Nor does my hindbrain much care that the helm of the GT C is less like the scalpel of a 911 and more like the leather grip of a machete. It’s not a blunt instrument – it’s far too vicious for that – but it’s certainly less composed. The nose lifts more under acceleration, and powering on early gets the taillights shaking.
Happily, I’ve had the opportunity to drive a GT C in perfect, desert-dry conditions, and can report that it’s a scream. Particularly for your passenger. The happier news is that it’s just as entertaining when you can’t approach one-fifth of the limits of the car, or when road conditions are such that shenanigans need to stay corked up.
The GT C feels just that little bit more special than the obvious choice of a Neunelfer. It’s lightly deranged underhood, where the 911 feels ruthless but efficient. It moves around more under throttle and braking. Being a newer model, there’s also a little more exclusivity.
There’s no question a 911 GTS (the trim that corresponds closest to the GT C) would be just as quick and perhaps more competent. Opt for the all-wheel-drive version of the Porsche, and it’d be as undemanding as a Golf R.
So equipped, you’d have to put some miles on the thing to dig out a personality. It’s not a bad problem to have, just that the 911 might not feel special until you’d tucked a road trip or two under its wheels.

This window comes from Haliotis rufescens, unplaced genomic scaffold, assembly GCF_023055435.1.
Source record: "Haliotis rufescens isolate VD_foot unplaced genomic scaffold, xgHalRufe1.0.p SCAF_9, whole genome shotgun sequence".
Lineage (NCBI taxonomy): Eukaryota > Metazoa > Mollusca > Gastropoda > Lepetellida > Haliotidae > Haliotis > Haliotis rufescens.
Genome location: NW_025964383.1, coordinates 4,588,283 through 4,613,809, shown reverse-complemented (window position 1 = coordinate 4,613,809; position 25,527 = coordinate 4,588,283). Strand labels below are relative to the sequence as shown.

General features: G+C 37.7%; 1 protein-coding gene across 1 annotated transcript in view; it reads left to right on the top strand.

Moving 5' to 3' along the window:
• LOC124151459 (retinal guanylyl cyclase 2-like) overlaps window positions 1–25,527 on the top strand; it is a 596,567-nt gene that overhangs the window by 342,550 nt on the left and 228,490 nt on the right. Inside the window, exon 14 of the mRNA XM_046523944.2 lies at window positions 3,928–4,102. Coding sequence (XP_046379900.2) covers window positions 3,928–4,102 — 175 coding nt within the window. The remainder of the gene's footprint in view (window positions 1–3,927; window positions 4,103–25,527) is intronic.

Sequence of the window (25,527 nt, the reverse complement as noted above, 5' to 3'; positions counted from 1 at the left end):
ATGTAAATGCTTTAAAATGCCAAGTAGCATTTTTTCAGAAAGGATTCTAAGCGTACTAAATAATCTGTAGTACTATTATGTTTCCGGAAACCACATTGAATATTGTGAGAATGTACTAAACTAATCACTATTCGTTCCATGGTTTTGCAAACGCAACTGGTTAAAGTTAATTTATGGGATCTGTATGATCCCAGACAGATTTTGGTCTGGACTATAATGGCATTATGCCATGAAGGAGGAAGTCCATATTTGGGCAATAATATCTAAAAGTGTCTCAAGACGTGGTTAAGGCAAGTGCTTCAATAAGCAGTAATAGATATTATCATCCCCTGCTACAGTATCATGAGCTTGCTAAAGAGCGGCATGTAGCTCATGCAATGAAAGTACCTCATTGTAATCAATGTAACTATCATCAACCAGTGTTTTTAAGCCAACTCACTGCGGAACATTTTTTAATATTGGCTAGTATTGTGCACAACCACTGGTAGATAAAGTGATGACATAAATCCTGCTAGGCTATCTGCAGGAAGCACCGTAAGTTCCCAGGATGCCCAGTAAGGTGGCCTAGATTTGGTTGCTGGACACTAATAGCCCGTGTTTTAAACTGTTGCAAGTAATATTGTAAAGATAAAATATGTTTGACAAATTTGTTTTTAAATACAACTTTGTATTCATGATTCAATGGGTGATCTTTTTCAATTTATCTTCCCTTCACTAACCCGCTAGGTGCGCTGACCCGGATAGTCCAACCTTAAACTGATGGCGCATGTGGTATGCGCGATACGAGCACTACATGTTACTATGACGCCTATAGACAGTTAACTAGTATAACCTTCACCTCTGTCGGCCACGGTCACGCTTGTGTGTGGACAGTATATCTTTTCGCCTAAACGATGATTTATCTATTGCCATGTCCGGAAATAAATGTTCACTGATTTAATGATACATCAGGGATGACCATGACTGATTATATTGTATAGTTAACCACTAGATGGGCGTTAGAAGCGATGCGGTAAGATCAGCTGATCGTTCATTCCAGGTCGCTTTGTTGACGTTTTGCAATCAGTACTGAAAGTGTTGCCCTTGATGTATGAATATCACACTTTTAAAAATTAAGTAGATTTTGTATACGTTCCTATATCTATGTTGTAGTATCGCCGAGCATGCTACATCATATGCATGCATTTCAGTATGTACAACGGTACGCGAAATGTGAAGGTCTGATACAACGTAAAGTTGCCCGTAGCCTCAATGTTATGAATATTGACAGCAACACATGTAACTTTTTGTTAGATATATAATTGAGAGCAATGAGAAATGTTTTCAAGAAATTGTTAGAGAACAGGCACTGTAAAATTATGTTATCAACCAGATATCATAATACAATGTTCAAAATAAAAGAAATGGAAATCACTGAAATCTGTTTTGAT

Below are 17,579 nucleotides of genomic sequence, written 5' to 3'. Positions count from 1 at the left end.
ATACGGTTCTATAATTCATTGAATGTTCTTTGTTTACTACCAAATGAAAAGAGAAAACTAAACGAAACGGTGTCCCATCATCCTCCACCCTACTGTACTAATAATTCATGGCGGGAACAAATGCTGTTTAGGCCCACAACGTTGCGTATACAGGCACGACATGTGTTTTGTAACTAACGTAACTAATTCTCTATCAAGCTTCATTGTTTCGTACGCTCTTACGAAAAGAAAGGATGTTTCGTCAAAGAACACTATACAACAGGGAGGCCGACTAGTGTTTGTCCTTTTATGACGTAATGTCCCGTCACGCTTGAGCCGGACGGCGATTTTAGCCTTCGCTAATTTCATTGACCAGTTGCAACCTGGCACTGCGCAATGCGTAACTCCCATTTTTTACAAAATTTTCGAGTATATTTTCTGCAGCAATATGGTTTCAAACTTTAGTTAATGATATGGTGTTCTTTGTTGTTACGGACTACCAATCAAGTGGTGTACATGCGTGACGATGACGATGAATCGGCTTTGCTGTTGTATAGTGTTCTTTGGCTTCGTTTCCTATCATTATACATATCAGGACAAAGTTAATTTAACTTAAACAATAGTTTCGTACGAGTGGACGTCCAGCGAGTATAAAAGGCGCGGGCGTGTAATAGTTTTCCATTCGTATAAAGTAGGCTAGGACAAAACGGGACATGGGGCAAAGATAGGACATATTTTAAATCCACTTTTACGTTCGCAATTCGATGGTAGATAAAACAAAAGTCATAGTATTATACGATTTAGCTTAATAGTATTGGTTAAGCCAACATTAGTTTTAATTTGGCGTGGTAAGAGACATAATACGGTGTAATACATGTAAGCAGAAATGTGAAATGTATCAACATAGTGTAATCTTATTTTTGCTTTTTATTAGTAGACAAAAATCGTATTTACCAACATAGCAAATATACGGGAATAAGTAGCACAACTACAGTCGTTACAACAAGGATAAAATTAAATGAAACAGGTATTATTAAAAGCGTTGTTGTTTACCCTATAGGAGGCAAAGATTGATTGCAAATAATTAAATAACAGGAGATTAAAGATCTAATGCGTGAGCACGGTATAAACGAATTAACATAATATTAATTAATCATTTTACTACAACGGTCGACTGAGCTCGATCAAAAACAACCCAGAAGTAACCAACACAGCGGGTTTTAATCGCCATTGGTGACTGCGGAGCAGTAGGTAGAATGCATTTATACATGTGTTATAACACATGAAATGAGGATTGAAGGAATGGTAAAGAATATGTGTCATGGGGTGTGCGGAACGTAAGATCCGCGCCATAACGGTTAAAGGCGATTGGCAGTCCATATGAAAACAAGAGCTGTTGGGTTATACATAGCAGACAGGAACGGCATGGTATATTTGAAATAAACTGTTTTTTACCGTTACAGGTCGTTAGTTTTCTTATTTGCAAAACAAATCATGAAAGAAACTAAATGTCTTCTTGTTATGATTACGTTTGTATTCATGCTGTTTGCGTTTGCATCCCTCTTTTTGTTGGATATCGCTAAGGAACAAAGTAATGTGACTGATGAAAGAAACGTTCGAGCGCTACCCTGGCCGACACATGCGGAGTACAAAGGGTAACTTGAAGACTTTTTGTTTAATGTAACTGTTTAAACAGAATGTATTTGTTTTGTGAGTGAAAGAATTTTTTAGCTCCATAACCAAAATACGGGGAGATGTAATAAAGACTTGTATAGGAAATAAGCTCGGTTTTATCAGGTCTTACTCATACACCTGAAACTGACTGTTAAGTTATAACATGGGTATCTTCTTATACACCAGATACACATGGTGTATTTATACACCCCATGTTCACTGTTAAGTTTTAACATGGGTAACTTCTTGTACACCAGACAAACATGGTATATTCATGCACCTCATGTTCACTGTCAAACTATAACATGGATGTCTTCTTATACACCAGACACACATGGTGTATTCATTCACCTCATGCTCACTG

The GT C, on the other hand, felt immediately special the first dry night I was able to sneak in. It growled and crackled through the night, snorting up boost and howling its V8 song along concrete underpasses. The cockpit was as snug as a woodstove-heated cabin, the sky broken by sullen and unseen clouds threatening rain.
The weather was iffy. The tires were wrong. The car was just right.
|2018 Mercedes-AMG GT C|
|Engine Displacement: 4.0L|
|Engine Cylinders: V8|
|Peak Horsepower: 550 hp @ 6,750 rpm|
|Peak Torque: 502 lb-ft @ 1,900 rpm|
|Fuel Economy: 15.6/11.7/13.7 L/100 km city/hwy/cmb|
|Cargo Space: 350 L|
|2018 Mercedes-AMG GT C|
|Base Price $178,000|
|A/C Tax $100|
|Destination Fee $2,795|
|Price as Tested $184,195|
|Optional Equipment $3,300 – AMG Track Package (dynamic engine mounts, Alcantara steering wheel) $3,300|